A landlord my combine any of these incentives together in order to achieve a good deal. As a tenant it is up to you to decide whether this type of incentive is right for you. You may find that a small rent-free period plus a small rent reduction is perfect for your business. Knowing that this is an option is a great way to get a deal that will fit your business.
How to negotiate the best incentives for your business
Tennant incentives are a mainstay in commercial renting, so it is common practice to negotiate with your landlord. Each party obviously wants to get the best deal possible for themselves, so, it is important that you can negotiate on an equal footing to secure the best incentives for your business.
Understand what incentives your business will benefit most from
Not every business is the same, and so, not every business will benefit from the same incentives. While a start-up may find that a rent-free period is perfect for them, allowing them to set up their office and begin making money without worrying about rent, another business may not have the same benefits. An established online clothing brand, originally run out of a garage, may be looking to expand. They will continue receiving revenue and don’t really need help fitting out their office. So a rent free period may not give them the long term benefits to expand their business that a rent reduction could provide. Understanding what your business needs is priority one.
Understand the market
If the rental market is in a high vacancy period, you may be able to strike a better deal with your Landlord. Or if it is in a low vacancy period you may learn that you need to adjust your position. Understanding what is happening in the market is the best way to ensure that an agent or landlord is not ripping you off with a bad deal.
Know the tax implications
This is something a good accountant can help you with. Knowing what each incentive will do in terms of tax is important in deciding which incentive is right for your business.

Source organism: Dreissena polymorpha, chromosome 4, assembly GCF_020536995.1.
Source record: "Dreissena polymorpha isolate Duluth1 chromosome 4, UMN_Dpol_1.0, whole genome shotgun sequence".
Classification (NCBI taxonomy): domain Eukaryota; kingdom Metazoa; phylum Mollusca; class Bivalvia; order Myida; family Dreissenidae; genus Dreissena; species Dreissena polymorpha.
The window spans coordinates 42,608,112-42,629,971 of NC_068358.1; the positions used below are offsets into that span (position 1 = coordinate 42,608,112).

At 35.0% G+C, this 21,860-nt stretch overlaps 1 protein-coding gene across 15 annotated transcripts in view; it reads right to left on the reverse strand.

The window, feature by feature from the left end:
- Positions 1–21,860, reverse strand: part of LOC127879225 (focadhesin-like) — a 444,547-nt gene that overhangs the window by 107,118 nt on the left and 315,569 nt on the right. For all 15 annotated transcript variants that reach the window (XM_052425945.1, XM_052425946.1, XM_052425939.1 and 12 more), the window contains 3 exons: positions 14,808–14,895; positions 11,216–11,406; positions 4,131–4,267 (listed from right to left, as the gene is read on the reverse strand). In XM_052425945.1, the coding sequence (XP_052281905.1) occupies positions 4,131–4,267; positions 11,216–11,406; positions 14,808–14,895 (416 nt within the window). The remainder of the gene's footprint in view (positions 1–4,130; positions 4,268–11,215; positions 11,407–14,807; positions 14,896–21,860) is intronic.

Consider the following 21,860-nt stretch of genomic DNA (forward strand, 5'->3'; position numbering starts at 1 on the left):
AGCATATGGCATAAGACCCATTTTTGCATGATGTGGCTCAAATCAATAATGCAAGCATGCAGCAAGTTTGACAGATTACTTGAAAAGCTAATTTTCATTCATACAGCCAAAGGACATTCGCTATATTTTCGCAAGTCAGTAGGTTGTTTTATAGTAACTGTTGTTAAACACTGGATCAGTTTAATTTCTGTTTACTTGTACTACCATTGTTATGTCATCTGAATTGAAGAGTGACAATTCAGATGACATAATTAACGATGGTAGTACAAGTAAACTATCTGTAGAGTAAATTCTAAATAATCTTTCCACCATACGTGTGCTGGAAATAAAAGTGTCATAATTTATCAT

Other pitfalls to be aware of
Be careful when negotiating the lease in order to avoid any potential pitfalls that may have been snuck in. Some of them could force you to pay back the incentive if a tenant is in default or may even terminate the entire agreement is the premise is suddenly sold.
Be very careful when a clawback provision is involved. These could potentially force you to pay back any incentives provided if the landlord finds that you are in breach of contract, or if you attempt to get out of contract early. As a tenant it is important to consider these provisions carefully, especially if you don’t intend to serve out the full term of the lease.
Make sure that your deed contains a provision that ensures the incentive even if the premises is sold to a new landlord. This will pass the obligations of the landlord onto the new landlord upon the completion of the sale. A premises sale provision could help in stopping a landlord from suddenly pulling the rug out from underneath you by selling the property.
Lease incentives are great for both landlords and tenants. They provide a tenant the chance to utilise the incentives to grow their business while giving landlords a secured long-term tenant for their property. It is important as a tenant to understand what these incentives are and can do for their business, while also being aware of any pitfalls. The most important thing a tenant can do in order to get the most out of their lease incentives is to talk to a professional accountant. An accountant will help you understand any tax implications with each benefit and can help you find the right incentive for your business.
Contact Link Advisors today to get the most out of your lease incentives!